EXECUTION. – On Monday morning, John Holland, aged 50, and William King, aged 47 years, pursuant to their sentences, for an unnatural crime, suffered the dreadful punishment of the law, at the usual place of execution, in front of the debtors’ door at Newgate, in the Old Bailey. The crowd collected upon the occasion was rather inconsiderable. The Rev. Mr. Devereux, a Catholic Clergyman, attended Holland, he being of that persuasion; and King, who was a Protestant Dissenter, was attended by Dr. Cotton, and during the earlky part of Monday morning, by the Rev. Mr. Baker. King, who has left a wife and two children, evinced, to the last, the most extraordinary taciturnity. Holland acknowledged the crime of which he had been convicted, and the justness of the doom. At ten minutes past eight, the unhappy wretches were launched into eternity, amid the loud execrations of the populace. (Leeds Mercury)

Wednesday, 11 December 1822

Yesterday WM. BAKER was indicted for feloniously attempting to extort money from Henry Goldsmid, by threatening to accuse him of an unnatural crime.
          Henry Goldsmid usually resided at Crick Howell, in South Wales. He came thence for London on the 9th Novembver last. He first had an apartment at the Hummums, and after a few days at No. 8, Norfolk-street, Strand. On the 18th of November he had been walking out with two ladies, and he afterwards returned home with them. While he was at home, about three or four in the afternoon, a message was brought by a person unknown, that he (witness) was wanted in Howard-street. He went there and found the prisoner, who said, “don’t you recollect being in a coach with me on Saturday week?” Witness replied, “no; I was then 160 miels distant.” Prisoner replied, “no matter; if you don’t give me money I waill accuse you of an unnatural crime. I saw you go into the Hummums on Wednesday night, and I will accuse you of the crime that night. You had better give the money, else you will have plenty of our sort after you.” Witness upon this called the prisoner a filthy beast, and attempted to seize him,but he ran down Surrey-street to the river. Witness followed, calling “stop thief!” but nobody interfered or attempted to seize the prisoner, until witness cried out, “he has accused me of an unnatural crime.” Upon this several persons joined in the pursuit, and brought prisoner to the witness all covered with mud. Witness then said to prisoner, “you have charged me with an unnatural crime, and I shall take you to Bow-street.” Prisoner replied, “I have no charge to make against you; but when I met you in the street the other day, you said you were a pawnbroker’s clerk and would get me a situation, for which purpose you directed me to call upon you in Norfolk-street. Witness denied all this, and the prisoner was taken to Bow-street.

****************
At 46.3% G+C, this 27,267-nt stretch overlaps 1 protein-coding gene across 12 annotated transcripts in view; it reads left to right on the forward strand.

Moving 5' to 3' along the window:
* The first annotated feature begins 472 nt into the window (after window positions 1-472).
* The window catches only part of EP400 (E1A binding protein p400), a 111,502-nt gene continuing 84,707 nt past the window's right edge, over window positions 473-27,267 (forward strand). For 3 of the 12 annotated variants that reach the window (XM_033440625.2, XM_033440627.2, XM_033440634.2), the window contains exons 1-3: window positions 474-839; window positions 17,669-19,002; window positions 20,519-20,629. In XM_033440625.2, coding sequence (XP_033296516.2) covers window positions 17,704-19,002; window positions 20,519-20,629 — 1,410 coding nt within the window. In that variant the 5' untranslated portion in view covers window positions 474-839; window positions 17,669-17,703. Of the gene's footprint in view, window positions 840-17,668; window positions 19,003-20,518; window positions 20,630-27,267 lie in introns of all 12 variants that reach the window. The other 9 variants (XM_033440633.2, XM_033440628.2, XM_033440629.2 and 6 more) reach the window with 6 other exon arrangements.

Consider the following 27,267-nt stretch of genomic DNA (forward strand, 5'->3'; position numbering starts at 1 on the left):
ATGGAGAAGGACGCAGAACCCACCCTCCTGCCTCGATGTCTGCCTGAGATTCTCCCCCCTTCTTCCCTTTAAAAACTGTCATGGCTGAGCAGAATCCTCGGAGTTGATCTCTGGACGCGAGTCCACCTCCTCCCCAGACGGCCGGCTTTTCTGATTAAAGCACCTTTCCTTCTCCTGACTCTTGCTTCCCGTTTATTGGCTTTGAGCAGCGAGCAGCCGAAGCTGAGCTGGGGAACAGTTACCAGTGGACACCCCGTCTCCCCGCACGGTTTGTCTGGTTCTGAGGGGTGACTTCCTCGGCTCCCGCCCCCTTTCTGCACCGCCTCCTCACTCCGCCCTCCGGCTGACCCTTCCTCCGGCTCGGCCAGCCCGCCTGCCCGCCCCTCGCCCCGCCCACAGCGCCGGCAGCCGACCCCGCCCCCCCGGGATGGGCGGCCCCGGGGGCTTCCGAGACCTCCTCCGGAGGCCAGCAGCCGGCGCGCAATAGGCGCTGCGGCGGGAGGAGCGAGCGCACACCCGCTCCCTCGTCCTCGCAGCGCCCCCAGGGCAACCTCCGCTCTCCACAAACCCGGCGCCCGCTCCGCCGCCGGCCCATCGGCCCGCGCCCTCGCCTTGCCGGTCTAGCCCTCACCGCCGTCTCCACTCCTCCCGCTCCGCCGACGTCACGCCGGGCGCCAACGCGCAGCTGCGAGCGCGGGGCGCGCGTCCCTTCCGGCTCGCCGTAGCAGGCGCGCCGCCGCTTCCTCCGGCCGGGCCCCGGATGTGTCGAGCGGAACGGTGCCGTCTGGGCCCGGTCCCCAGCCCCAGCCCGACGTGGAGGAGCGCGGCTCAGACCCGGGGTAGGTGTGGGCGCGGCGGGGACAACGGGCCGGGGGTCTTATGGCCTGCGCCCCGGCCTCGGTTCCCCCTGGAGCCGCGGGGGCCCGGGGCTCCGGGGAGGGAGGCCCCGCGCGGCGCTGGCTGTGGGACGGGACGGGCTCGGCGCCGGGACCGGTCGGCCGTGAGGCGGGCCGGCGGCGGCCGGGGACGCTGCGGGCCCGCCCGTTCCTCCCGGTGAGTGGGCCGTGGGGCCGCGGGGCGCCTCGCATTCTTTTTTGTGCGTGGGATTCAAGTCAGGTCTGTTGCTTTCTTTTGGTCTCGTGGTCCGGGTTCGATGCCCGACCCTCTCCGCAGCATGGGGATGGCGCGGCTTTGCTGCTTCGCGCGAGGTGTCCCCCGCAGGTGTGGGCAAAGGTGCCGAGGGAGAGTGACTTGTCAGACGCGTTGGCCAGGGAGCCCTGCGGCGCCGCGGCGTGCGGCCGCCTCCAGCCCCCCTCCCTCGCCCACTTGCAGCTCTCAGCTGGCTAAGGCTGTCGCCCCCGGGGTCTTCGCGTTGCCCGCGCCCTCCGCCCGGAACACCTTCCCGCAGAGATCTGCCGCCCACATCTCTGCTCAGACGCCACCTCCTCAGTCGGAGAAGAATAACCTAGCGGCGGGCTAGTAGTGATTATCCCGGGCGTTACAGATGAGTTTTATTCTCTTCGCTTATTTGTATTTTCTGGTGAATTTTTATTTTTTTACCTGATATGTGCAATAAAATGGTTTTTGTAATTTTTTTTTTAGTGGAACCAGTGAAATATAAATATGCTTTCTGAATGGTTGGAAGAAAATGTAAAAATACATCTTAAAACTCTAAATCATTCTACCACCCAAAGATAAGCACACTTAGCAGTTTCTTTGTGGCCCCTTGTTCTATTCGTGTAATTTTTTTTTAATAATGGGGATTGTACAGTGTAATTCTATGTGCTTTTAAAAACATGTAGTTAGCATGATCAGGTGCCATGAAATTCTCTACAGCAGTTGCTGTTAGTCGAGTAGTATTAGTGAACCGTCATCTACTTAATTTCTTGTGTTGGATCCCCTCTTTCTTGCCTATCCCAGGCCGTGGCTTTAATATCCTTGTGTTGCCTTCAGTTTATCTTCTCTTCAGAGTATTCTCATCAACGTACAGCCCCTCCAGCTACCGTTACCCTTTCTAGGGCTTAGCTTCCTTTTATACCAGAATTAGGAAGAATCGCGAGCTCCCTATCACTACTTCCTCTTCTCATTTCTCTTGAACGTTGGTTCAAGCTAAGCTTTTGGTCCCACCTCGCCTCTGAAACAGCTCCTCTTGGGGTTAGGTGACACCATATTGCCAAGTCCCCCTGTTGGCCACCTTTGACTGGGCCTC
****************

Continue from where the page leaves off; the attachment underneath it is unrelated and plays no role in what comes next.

George Heath, a waterman, was at the Surrey-stairs upon the day in question. He heard the cry of “stop thief!” and saw the prisoner endeavouring to escape, which he did not by taking a boat, but by running into the mud. When witness heard of the charge that had been made, he went into the mud, brought out the prisoner, and brought him to the prosecutor. He corroborated the testimony of the prosecutor as to the conversation which had taken place after the prisoner was apprehended.
          Mr. Joseph Huggins, a resident in Howard-street, corroborated the testimony.
          The prisoner in his defence stated, that he called on Mr. Goldsmid in consequence of that Gentleman having promised to find him a situation. Whilst he was conversing, a cry of “stop thief!” was raised, a rush of people took place, he joined, and in his hurry fell into the mud. He declared himself innocent of the charge.
          The Recorder summed up; and the Jury returned a verdict of Guilty.
The RECORDER addressed thje prisoner in nearly these terms:– If any sense of decency, morality, or religion be left you, you will feel glad that you have not succeeded in the infamous design which you formed against this Gentleman. You have, according to your own statement, been associating with wretches of the very worst character – with beings who are unworthy to live in the society of Christians, or to associate with any creatures but the beasts of the field. If the Gentrleman upon whom you attempted to practice your abominable crime, had been intimidated by you, and had given you only a single farthing, you would now have had but a few days to live. The sentence of the Court upon you is, that you be transported beyond seas for the term of seven years; and let me entreat you to warn the horrid wretches with whom you resort, that if they get money by the practices to which you have resorted, they will die by the hand of the common executioner; and if they should attempt and fail, as you have done, they will meet the same sentence as you.
          The RECORDER then called up Heath, the waterman, gave him the thanks of the Court for his activity, and assured him that he would receive as his expences the utmost that the law would allow. (Morning Chronicle)

Friday 20 December 1822

It is with mingled feelings of shame, grief,, and indignation, we state that a Clergyman, names Milles, was yesterday (Monday) charged before our Magistrates with an attempt to commit an unnatural crime! The delinquent was held to bail to appear at our next City Session, and take his trial for the offence, himself in 200l., and two sureties in 100l. each. – Bath Paper. (Morning Chronicle)

SOURCE: Various newspapers, dates as given. (Many reports were repeated verbatim across several newspapers, but I have not included them all.)

CITATION: If you cite this Web page, please use the following citation:
Rictor Norton (Ed.), "Newspaper Reports, 1822", Homosexuality in Nineteenth-Century England: A Sourcebook, 29 December 2014, updated 6 June 2021, 22 April 2023 <>.